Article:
Neft Dassler: A city built on oil platforms

Neft Duslar is a city in the middle of the Caspian Sea, about 100 kilometers from the Azerbaijani capital, Baku. It is a complete city of 3,000 people with a network of oil platforms and artificial islands connected by 300 km of trail bridges. Neft Daslari, also known as the Oil Rocks, is located in the Caspian Sea, the largest lake in the world, 55 km from the shores of the lake.

Azerbaijan has been known for its rich oil resources since ancient times. There is evidence of oil drilling and the actual trade in petroleum as early as the third and fourth centuries. Historical descriptions of the region’s oil and natural gas can be found in ancient Arabic and Persian manuscripts and works by famous travelers such as Marco Polo. The Persians called this area the “Land of Fire”

Artificial island community built here. In 1949, after many years of geological study of the area, a major oil deposit was discovered, which paved the way for the extraction of oil from the coast. Two years later all the necessary infrastructure, landing docks, drilling platforms and oil tanks were built and extraction began. It was the world’s first offshore oil platform and the first oil platform in Azerbaijan.

Building in the sea …..
It began as a single sea route and later became a network of artificial islands, connected in 1952 to a trail bridge structure. These metal bridges connecting the various parts helped in the expansion of the structure and increased the production of oil. Originally known as the Cherni Komni (“Black Stones”), the underwater city began to expand rapidly, and in 1958 large-scale construction began on the residence. It was above a reef under the sea and the depth of the sea was only 20 meters, which helped to create solid ground. During the first 15 years, a park was built to form a community of nine-story hostels, power plants, bakery factories, drinking water plants, cultural sites, and bridges. The platform expanded considerably in the 1970s, with a network of footbridges of more than 300 km and an artificial city of 7 hectares, employing up to 5,000 people simultaneously.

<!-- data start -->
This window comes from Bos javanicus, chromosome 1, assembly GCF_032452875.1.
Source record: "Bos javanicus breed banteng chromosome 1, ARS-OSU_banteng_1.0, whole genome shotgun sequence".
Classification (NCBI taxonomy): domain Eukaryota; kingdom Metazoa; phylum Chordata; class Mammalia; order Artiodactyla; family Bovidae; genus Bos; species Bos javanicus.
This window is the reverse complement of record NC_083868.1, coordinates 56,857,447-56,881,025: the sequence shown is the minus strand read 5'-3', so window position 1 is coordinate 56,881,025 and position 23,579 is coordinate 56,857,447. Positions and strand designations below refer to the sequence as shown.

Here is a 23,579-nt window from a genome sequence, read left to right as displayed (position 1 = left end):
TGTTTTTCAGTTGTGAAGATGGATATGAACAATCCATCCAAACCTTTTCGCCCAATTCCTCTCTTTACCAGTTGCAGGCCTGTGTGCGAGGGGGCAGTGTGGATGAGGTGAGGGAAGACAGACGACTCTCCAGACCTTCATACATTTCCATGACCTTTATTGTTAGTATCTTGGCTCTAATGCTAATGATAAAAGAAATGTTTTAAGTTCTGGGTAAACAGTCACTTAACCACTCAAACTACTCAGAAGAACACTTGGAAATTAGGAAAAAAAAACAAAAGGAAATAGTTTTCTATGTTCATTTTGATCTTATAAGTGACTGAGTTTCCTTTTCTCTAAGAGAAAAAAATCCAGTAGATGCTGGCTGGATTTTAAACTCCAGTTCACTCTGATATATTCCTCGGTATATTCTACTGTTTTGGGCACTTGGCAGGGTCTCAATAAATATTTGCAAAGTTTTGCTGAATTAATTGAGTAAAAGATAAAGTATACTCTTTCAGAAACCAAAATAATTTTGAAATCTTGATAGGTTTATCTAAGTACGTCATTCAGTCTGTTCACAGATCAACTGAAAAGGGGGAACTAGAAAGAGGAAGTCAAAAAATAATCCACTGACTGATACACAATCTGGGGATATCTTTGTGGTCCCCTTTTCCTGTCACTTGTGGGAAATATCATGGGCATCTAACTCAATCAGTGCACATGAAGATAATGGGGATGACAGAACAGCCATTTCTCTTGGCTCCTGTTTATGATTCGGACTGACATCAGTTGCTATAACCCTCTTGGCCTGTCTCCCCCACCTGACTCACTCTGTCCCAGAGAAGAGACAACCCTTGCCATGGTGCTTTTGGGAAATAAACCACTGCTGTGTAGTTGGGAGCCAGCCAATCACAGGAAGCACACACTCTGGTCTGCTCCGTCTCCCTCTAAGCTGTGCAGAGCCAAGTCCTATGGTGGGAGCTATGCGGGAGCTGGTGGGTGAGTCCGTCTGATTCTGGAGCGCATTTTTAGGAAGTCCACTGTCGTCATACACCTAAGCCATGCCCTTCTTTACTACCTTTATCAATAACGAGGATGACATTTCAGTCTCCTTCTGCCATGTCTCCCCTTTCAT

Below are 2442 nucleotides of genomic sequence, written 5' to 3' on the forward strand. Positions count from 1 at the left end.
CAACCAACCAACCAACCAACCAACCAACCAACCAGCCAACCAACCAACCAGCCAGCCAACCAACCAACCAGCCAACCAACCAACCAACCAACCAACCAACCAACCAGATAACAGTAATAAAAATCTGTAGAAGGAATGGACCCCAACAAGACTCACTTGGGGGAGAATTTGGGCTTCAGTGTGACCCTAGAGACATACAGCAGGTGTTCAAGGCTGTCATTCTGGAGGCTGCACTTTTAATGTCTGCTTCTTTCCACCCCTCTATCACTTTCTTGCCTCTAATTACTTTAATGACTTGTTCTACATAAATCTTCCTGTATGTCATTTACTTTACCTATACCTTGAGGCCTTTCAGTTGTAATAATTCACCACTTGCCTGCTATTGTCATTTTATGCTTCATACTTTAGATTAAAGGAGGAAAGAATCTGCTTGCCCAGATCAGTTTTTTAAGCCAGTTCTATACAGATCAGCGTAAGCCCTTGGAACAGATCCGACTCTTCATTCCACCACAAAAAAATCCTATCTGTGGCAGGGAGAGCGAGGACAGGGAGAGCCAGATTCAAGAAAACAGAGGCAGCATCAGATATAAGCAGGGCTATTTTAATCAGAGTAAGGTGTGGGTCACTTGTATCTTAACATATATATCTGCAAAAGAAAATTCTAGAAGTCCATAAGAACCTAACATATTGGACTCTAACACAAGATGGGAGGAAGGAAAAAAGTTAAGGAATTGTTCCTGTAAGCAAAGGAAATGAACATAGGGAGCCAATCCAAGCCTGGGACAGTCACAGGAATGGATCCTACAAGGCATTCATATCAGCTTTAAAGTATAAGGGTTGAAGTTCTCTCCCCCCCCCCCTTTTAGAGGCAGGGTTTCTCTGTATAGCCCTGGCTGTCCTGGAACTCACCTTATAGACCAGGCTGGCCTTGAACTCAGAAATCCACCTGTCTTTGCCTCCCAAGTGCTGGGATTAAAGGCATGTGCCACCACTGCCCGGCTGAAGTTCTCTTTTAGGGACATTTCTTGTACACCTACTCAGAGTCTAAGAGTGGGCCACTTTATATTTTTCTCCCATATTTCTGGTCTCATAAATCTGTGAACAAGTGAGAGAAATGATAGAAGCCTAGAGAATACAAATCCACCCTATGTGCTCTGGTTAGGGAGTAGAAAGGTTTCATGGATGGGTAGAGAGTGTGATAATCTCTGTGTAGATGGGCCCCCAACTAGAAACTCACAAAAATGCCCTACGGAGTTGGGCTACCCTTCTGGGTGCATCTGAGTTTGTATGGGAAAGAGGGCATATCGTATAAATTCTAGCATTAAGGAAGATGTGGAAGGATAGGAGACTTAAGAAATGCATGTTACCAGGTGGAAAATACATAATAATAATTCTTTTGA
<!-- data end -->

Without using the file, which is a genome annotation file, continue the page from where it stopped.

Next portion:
Steel tracks were also built for vehicular traffic
In 60 years, the Soviet industrial city produced more than 170 million tons of oil. In 2009, it was estimated that about 30 million tons could be extracted,

The collapse of the Soviet Union and the discovery of new oil fields elsewhere marked the beginning of the collapse of the Neft Dasslari. The number of workers decreased and many oil companies left. Neglect and lack of maintenance caused many of the bridges to fall into the sea. Others are in the process of collapsing. Of the 300 km of roads, only 45 km are usable and even damaged. To the government, the site was still a proud and meticulous architectural variety of the Soviet era, but now foreigners are not allowed into the city.

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